Take the 2-minute tour ×
Bicycles Stack Exchange is a question and answer site for people who build and repair bicycles, people who train cycling, or commute on bicycles. It's 100% free, no registration required.

My bicycle went from this when I bought it:

new

To this when I crashed (note the front fork bent where it attaches to the stem; front wheel almost touches the down tube):

crashed

Update: Just looked at the frame and saw cracks in the paint on top tube and down tube.

share|improve this question
1  
It's not as bad as this one. 1.bp.blogspot.com/-7aJQz2g12ZY/UKpJTLU8fPI/AAAAAAAAjUk/… from bikesnobnyc.blogspot.ca –  Kibbee Nov 22 '12 at 13:54
    
EDIT: just looked at the frame and saw cracks in the paint on the TT and DT going to get a friend to look at it saturday. I've braced myself for the news that is could be "good night sweet prince" Warning ShiteCameraPhone.com downtube toptube –  Will Nov 22 '12 at 18:09

3 Answers 3

besides the structural issues, looks like this crash has changed your bike geometry rake, head angle, tail, and wheel base. This will likely result in much more sensitivity to handlebar input.

If you can, I would advise against riding the bike, particularly on low traction surface since a small jerk can put it a handle-bar lock and you into an endo.

As others noted, the clearance from the down-tube is also cause for caution. The steel fork can likely be bent back, provided that there are no frame fractures and wheel damage (hard to imagine the wheel being perfect with forks bent).

otherwise, it doesn't seem likely that the steel bike would disintegrate as you're riding.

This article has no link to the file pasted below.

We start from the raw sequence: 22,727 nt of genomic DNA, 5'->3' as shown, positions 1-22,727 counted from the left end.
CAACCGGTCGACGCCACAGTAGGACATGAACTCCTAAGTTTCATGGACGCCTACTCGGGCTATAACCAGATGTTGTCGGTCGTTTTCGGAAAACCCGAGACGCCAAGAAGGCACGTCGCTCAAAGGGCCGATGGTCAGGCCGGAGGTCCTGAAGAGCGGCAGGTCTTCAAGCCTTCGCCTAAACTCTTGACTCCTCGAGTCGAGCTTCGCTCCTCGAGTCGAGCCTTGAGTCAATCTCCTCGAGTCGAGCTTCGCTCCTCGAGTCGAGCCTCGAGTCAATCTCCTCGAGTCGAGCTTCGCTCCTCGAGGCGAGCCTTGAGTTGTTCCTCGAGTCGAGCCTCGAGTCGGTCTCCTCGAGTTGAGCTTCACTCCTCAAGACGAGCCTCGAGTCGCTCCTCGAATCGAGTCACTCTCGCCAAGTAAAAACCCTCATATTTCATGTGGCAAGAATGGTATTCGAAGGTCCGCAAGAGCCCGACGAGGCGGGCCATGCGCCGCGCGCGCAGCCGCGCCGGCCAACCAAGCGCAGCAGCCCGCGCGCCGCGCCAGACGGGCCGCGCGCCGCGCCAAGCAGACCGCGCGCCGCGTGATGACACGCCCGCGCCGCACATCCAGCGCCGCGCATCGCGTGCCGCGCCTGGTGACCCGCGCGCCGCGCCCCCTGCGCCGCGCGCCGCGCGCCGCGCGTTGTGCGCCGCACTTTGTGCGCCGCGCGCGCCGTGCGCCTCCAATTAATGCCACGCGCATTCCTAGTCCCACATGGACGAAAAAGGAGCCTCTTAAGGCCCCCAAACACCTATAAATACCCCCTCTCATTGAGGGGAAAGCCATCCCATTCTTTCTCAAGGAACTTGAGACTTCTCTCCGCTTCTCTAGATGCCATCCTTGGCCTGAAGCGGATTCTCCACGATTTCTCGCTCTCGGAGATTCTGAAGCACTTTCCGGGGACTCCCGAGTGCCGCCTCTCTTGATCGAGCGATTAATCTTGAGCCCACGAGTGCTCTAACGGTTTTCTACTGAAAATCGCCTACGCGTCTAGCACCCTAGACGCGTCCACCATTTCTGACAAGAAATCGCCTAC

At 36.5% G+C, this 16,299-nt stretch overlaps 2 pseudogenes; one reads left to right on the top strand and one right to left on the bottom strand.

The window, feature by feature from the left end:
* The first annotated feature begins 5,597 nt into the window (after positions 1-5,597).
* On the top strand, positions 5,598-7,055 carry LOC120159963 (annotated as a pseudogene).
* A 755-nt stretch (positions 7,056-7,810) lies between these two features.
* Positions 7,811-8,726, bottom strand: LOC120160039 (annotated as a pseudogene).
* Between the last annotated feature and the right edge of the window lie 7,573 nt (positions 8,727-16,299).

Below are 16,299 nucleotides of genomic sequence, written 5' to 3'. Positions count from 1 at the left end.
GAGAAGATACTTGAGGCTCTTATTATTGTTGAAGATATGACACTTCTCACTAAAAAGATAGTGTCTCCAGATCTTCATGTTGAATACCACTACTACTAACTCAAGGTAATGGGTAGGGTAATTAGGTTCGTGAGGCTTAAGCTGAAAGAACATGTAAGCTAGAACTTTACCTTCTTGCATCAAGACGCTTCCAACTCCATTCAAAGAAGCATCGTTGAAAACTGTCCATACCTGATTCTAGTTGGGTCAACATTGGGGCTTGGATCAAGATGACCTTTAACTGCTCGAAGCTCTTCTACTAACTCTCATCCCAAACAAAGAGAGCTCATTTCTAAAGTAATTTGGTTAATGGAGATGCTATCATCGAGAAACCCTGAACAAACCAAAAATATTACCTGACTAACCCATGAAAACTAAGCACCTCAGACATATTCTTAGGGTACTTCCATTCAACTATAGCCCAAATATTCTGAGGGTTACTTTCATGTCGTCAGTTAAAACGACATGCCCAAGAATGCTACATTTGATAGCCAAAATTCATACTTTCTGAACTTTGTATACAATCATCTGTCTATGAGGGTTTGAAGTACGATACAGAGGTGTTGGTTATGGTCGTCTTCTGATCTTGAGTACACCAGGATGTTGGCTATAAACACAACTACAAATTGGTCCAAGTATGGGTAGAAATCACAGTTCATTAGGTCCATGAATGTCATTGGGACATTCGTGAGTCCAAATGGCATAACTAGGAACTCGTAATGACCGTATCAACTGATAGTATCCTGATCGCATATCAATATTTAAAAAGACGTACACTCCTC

good luck

share|improve this answer

Good LBS can straighten steel fork, but it would be a good idea to replace it when you can.

But in your picture top tube also seems to be bent. If that is true than the frame has also been compromised which is much more serious problem.

share|improve this answer
    
The top bar might be bent, might be an effect of the camera lens. Probably best to check it with a straight edge. –  Kibbee Nov 22 '12 at 14:10

Well, that second image is a little too small to see what the bike's condition is, but I knew a guy back in the 70s (a fairly avid biker) who bent his fork rear-ending a parked car. (Yeah, he was a bit sheepish about that.) The fork was bent back to where the tire just barely cleared the down tube. He rode it like that for at least 4-5 months, probably doing 200 or more miles a week.

(Note: This was a steel bike -- if that wasn't obvious from the date.)

Clearly, handling will be affected -- that's for you to assess. And I wouldn't trust a bent fork with aluminum or composite components.

share|improve this answer
1  
Now that I can see the picture, it looks like the fork itself is not terribly bent, but the clearance to the downtube is so tight that you could have the tire hit the tube and grab when you hit a bump. You need to determine how serious this risk is. –  Daniel R Hicks Nov 22 '12 at 13:53

Your Answer

 
discard

By posting your answer, you agree to the privacy policy and terms of service.

Not the answer you're looking for? Browse other questions tagged or ask your own question.